Image enhancement is very much important for the better visualization of the object. Therefore, for the preprocessing the removal of the noise from the original image is required.Wavelet thresholding is a signal estimation technique that exploits the capabilities of wavelet transform for signal denoising( first proposed by Donoho). Generally most often spatial filters are used for the purpose of the removal of the noise. These spatial filters are used for the smoothening of the data for the reduction of the noise. Many spatial filters are used for the reduction of the noise from an image. But at the time of the reduction of the noise there is always unwanted blurring effect. But the most optimal method used for the removal of the noise is the wavelet thresholding method that provides excellent performance for the purposes of the noise removal. Thresholding produces a segmentation that yields all the pixels belong to the object or objects of interest in an image.
Medical images are mainly corrupted by noise at the time of acquisition and transmission. The main aim of Image denoising is to remove such additive noise while retaining most of the important input signal (image) features. During recent years, due to the advantages of wavelet thresholding and threshold selection for signal de-noising, a wide research is done in this area because the wavelet provides a suitable basis for differentiating speckle noise from input signal. Here wavelets are used to transform the input signal data into different basis i.e. large coefficients corresponds to important signal features and small coefficients correspond to signal noise. These smaller coefficients can be thresholded without actually affecting the important input signal features.
Thresholding is a simple non-linear technique, which operates on one wavelet coefficient at a time. In Soft thresholding technique each coefficient is compared against the threshold value and if it results in a smaller value then the input is shrunk to zero. Whereas in case of hard thresholding the input is preserved if it is greater than zero or else set to zero. The replacement of the small (noise) coefficients by zero and taking the inverse wavelet transform on the result may lead to reconstruction with the essential signal characteristics and with less noise. In this project, using the mean square error optimality criteria and a near optimal threshold estimation technique for image denoising is proposed by corrupting the test images with additive Gaussian white noise.
Therefore, wavelet thresholding technique is simple, fast and efficient method for the suppression of the corrupting noise while preserving the edges well. Its major advantage is the energy compaction compared to the other spatial domain de-noising filters.
The Gabor filtering is mostly performed for the purpose of edge detection, which captures the major axis symmetry of a feature at some particular spatial measure. The Gabor filtering is also performed for preserving the edges of an image. This filter is a sinusoidal wave modulated by a Gaussian envelope in the spatial domain.
The impulse response of the Gabor filter is calculated by the multiplication of the harmonic function and the Gaussian function and is also called multiplication convolution property. Due to the multiplication-convolution property (Convolution theorem), the Fourier transform of a Gabor filter's impulse response is the convolution of the Fourier transform of the harmonic function and the Fourier transform of the Gaussian function.
The Gabor filters have both the orientation selective properties and the frequency selective properties therefore it uses the orientation image and the frequency image to filter the normalized image. This can be written as:
h(x,y) = s(x,y)*g(x,y)
Where s(x,y) is complex sinusoid and g(x,y) is two dimensional Gaussian envelope.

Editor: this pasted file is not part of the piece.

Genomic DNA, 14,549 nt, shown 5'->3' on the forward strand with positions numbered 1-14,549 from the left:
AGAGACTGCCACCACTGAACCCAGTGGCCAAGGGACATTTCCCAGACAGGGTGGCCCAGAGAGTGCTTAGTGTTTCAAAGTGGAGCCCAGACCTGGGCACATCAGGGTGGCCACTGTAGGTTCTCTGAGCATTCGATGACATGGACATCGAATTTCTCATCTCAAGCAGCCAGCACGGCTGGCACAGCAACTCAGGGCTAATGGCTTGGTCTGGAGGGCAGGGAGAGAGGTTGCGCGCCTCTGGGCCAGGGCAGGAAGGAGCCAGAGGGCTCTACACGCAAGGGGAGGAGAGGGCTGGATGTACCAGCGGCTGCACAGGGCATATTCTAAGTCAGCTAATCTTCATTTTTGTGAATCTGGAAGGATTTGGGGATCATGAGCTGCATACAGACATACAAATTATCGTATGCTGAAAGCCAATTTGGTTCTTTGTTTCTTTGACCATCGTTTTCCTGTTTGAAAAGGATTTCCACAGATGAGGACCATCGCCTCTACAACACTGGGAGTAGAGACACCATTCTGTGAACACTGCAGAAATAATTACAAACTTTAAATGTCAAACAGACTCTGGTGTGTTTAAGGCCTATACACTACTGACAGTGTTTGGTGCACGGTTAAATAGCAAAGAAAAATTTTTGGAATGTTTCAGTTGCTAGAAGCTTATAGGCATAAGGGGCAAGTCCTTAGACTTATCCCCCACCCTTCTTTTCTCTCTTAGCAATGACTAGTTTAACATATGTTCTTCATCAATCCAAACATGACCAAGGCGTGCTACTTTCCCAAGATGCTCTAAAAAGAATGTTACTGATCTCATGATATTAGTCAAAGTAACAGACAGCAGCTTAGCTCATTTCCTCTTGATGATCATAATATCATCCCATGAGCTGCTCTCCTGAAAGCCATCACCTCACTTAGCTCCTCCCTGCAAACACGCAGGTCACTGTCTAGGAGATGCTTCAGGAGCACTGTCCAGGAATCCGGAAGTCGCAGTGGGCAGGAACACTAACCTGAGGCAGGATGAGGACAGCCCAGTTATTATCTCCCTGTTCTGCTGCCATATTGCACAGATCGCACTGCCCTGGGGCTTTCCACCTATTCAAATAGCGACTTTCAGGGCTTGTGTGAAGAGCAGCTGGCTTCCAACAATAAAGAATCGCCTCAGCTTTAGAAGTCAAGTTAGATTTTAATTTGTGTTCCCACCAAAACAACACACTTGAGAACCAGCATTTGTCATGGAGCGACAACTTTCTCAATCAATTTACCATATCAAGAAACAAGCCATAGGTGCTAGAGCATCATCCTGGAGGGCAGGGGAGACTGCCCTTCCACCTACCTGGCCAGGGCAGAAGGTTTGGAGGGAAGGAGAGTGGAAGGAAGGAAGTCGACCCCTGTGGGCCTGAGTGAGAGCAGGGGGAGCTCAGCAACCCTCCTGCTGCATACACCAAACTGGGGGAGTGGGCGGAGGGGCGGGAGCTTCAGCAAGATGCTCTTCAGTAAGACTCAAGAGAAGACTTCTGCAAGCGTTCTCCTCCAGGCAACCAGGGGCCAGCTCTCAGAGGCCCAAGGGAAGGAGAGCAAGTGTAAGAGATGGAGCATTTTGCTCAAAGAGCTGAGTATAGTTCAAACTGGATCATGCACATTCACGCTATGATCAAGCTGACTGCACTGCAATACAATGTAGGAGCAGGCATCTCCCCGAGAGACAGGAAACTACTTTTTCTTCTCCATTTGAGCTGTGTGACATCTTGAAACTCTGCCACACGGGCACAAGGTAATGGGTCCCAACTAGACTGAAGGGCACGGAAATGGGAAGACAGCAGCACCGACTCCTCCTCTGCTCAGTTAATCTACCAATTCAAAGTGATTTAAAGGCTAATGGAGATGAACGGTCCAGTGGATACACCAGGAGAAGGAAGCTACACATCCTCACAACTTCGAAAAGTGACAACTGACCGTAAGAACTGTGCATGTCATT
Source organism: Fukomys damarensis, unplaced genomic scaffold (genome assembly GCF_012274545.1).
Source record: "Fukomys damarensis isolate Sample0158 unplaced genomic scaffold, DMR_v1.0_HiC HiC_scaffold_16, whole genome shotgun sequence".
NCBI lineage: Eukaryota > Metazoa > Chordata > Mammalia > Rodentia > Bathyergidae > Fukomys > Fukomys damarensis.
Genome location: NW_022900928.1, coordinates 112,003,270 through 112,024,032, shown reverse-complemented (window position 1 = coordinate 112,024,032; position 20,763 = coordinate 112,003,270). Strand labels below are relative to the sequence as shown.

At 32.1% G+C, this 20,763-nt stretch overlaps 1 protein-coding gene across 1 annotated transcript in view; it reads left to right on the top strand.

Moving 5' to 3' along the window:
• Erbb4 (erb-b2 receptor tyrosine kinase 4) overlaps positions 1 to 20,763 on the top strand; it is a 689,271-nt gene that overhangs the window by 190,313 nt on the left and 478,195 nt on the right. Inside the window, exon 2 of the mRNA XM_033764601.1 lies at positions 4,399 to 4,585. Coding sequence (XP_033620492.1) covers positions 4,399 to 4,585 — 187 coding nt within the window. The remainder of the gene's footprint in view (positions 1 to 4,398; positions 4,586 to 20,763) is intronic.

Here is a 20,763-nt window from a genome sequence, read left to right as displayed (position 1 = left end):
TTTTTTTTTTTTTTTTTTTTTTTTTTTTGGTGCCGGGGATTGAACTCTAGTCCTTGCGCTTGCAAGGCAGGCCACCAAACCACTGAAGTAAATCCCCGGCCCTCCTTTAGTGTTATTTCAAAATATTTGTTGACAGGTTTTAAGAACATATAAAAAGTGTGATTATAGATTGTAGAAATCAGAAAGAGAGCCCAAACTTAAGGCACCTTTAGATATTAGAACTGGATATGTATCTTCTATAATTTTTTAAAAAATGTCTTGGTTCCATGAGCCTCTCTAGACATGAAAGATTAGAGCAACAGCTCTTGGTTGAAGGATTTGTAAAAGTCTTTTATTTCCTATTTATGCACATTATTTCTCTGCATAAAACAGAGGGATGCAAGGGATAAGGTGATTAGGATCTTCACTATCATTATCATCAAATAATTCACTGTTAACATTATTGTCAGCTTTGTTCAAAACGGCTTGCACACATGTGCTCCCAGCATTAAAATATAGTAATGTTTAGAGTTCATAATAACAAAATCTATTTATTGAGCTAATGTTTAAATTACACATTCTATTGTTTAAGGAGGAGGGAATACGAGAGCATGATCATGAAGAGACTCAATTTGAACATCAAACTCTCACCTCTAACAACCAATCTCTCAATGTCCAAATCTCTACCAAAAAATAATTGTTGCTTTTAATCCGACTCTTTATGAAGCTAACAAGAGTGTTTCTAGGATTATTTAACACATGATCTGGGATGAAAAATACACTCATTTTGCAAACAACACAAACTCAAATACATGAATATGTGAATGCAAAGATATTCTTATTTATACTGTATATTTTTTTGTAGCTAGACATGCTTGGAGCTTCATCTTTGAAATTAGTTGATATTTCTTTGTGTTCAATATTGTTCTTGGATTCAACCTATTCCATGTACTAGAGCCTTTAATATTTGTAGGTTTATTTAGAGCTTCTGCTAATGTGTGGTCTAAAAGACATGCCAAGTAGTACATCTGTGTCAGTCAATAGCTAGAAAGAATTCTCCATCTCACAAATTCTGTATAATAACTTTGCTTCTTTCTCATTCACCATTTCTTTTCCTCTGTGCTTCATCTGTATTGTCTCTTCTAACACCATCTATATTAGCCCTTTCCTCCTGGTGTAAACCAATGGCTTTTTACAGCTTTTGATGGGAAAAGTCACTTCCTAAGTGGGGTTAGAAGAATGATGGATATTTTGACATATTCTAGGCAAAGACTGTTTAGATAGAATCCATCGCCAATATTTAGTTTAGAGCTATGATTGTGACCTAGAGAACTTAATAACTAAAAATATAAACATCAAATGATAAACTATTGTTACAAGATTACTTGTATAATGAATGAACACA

xÏ† = xcos Ï† + ysin Ï†
yÏ† = -xsin Ï† + ycos Ï†
Ï† is the orientation of the filter .
The Gabor space is often valuable in image processing applications like optical character recognition, iris recognition and fingerprint recognition. Relations between activations for a specific spatial location are very distinctive between objects in an image. Moreover, significant activations can be extracted from the Gabor space in order to create a sparse object representation.
Due to its relevance of the multi-channel filtering it's considered as an excellent preprocessing choice for image registration. Gabor filters enhance the detection of the nodules by punctuating their spatial frequency components and denying other components. These filters are used for orientation responses of simple cells in the primary visual cortex and modeling of the spatial frequency .These filters are also proven to be optimal in the sense of minimizing the joint two dimensional uncertainties in space and frequency plane. Gabor filters are filter banks of band pass filters as they are derived from wavelet based.
These filters were implemented using MATLAB .These filters are tested by adding random white Gaussian noises and measuring the image restoration by the two most common measures i.e. Mean-square Error (MSE) and Peak-Signal-to-noise ratio (PSNR).
The Mean-Square Error is the cumulative squared error between the original and compressed image, while the PSNR is the ratio of peak signal power to the peak signal's noise power and is generally expressed in terms of decibels.
Â MSEÂ Â = Â 2
Â Â Â Â Â Â Â PSNR =
Where the original image is I(x,y) and the enhanced or approximated image is I'(x,y) and M and N are the image dimensions. To interpret these metrics, lower values of the MSE implies the error is less and it translates to high PSNR value as shown in the inverse relation between the MSE and PSNR. Ideally, the higher the value of the PSNR is good because the Signal to Noise ratio is higher.
The test images used in this project are referred to as Image 1 , Image 2 and Image 3 .
Figure.1 Test Images used.
Out of all the in filtering methods the Wavelet transforms proves to me an excellent choice, due to it localization property. Wavelet denoising attempts to remove the noise present in the signal while preserving the signal characteristics regardless of its frequency content. It removes the noise by killing the coefficients that are insignificant relative to some threshold. The MSE and PSNR from various methods are compared in the Table 1. The comparisons are made with linear filters like Wiener filters .The results prove that the PSNR is worse than the non linear thresholding methods, particularly when Ïƒ is large. The image denoising algorithm uses soft thresholding to provide smoothness and better edge preservation both at the same 1time.